LACK OF MONEY COULD MUTE DEMOCRATS

AUTHOR: BOBBY

LACK OF MONEY COULD MUTE DEMOCRATS

JACKSON – By anyone’s measuring stick, the once much-maligned Mississippi Democratic Party flexed its muscle last November during the statewide elections.

Democrats won seven of eight statewide offices. More importantly, despite considerable efforts by the Republican Party on the state and national level, the Democrats held their own in the Mississippi Legislature.

Going into the November general elections, the Republicans were talking about gaining control of the Senate and picking up seats in the House of Representatives. Instead, they lost one seat in the Senate. Democrats now have a 34-18 advantage. In the House, Republicans picked up two seats, but still trail Democrats 87 to 32 with three independents.

Despite losing the Governor’s Mansion to Republican Kirk Fordice, Mississippi Democrats still had much to crow about in 1995.

But now comes this year’s congressional elections, which are shaping up to be a dismal failure for the Democrats. Currently, three of Mississippi’s five U.S. House members are Democrats.

Bearing some major upsets, though, Republicans are primed to pick up at least one U.S. House seat in the November general election.

Chip Pickering, a former staffer for U.S. Sen. Trent Lott, is the favorite to win the District 3 seat being vacated by veteran Democrat G.V. “Sonny” Montgomery. While Pickering is a heavy favorite, the Democrats have a better chance in that race than they do in the 1st or 4th districts.

In the 3rd, Democrat John Eaves of Madison, and son of former gubernatorial candidate John Arthur Eaves, is expected to campaign hard and spend a substantial amount of money. The Eaves name, which is synonymous with Mississippi Populist politics, still carries some weight in the rural 3rd District, which includes Clay County.

While an Eaves victory might be considered not likely, but possible, it would be one of the biggest upsets in Mississippi history for the Democrat to win in the 1st or 4th.

In the 1st, which includes most of Northeast Mississippi, few give Holly Springs Rural Legal Services employee Henry Boyd Jr. much of a chance against incumbent Republican Roger Wicker of Tupelo. The same can be said for Democrat Kevin Antoine, a Hinds County planning director, who is running against incumbent Mike Parker in the 4th District.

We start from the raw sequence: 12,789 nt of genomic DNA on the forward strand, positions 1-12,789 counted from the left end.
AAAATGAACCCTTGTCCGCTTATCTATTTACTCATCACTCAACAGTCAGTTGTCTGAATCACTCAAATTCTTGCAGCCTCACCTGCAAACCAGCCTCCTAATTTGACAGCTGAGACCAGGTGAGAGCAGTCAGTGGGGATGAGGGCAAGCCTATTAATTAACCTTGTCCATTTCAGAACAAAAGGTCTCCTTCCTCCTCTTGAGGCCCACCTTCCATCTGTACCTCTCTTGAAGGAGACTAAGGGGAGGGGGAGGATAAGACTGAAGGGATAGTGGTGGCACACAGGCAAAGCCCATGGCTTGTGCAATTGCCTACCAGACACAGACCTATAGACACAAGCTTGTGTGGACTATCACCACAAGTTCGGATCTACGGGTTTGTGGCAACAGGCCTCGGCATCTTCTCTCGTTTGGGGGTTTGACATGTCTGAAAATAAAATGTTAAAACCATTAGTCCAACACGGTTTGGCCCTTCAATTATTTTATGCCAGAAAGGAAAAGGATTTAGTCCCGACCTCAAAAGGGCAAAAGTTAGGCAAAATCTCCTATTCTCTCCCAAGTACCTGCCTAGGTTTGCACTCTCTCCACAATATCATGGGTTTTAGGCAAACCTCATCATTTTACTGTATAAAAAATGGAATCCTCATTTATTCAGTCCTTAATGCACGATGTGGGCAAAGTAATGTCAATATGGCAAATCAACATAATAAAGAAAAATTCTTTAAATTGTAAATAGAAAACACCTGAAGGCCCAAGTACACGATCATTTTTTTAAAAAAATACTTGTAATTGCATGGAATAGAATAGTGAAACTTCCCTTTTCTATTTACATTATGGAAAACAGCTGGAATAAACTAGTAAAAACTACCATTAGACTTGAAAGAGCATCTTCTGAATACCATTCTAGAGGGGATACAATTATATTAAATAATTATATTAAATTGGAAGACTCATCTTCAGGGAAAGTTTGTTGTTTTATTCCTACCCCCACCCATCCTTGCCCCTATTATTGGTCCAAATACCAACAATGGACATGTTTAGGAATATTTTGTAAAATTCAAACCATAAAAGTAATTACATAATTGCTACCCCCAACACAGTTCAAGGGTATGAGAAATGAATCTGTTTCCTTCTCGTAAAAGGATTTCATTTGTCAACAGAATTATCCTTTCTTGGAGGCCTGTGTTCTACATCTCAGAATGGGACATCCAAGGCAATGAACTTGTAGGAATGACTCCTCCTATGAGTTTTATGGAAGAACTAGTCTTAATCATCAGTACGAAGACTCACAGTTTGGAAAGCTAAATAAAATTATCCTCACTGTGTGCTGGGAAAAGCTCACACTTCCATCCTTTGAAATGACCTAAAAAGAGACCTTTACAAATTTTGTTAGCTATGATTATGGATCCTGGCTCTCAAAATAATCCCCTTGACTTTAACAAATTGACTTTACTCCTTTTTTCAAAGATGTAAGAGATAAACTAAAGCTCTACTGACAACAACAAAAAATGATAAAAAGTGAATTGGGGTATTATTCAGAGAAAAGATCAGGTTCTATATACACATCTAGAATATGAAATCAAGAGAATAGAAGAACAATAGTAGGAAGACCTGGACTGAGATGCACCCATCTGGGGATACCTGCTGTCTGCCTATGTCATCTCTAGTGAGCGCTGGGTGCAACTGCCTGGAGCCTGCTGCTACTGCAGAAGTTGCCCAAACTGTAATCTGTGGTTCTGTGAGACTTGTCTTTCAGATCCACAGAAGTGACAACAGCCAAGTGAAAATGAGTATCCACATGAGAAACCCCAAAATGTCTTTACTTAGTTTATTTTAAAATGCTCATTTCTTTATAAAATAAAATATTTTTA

Parker, who was first elected to Congress as a Democrat in 1988, switched to the Republican Party late last year. Last November, Democratic Party leaders admitted it was a priority to defeat Parker. It does not appear the Democrats were able to field a candidate to fulfill their plans for revenge.

But all is not lost for the Democrats.

The Democrats are expected to hold on to the Gulf Coast-dominated 5th District where Gene Taylor was elected in 1989. But Taylor will face a tough challenge from Republican Dennis Dollar of Gulfport, who served in the state Legislature in the 1970s and was an unsuccessful candidate for secretary of state.

In the 2nd District, Democrat Bennie Thompson, who was elected in a special election in 1993, will be challenged by Danny Covington of Vicksburg. The race will pit two black candidates against each other in the district that comprises most of the Mississippi Delta.

If conventional wisdom holds true, Mississippi will have more Republican congressmen than Democrats for the first time since Reconstruction. Wicker, Parker and Pickering would be the Republicans while Thompson and Taylor would be the Democrats. And Dollar probably stands more of a chance of upsetting Taylor than Boyd does of beating Wicker or Antoine does of defeating Parker.

Both Boyd and Antoine are black candidates in white-majority districts. Hopefully, the day is coming in Mississippi — and all of America — where we in the media cannot predict the success of a candidate based on his skin color.

Blacks have been voting for white candidates for a long time. Unfortunately , for us whites, most of us can count on one hand — if we even need a finger — the number of times we have voted for black candidates.

Unfortunately, though, the strength of Antoine and Boyd could be summed up by looking at the number of votes their received on April 2 in winning their Democratic runoffs. Less than 8,000 people voted in the Democratic runoff where Boyd defeated New Albany attorney Talmadge Littlejohn, while about 16,500 voted in the Democratic primary where Antoine defeated Jackson City Council member Margaret Barrett. On the other hand, more than 42,000 voted in the Republican primary where Pickering defeated Meridian businessman Bill Crawford.

In other words, people in the 3rd District believed they had a reason to go to the polls and vote in the Republican primary. The candidates have drawing power. The candidates in the 1st and 4th did not.

Obviously, much more money was spent by the two Republicans in the 3rd than the Democrats spent in the 1st and 4th. But in politics, money talks. And in November, look for Republican incumbents and challengers to have money. On the other hand, raising money will be a problem for at least two of the Democrats — Antoine and Boyd.

And in politics, money talks.

Bobby Harrison is chief of the Daily Journal’s Capitol Bureau.

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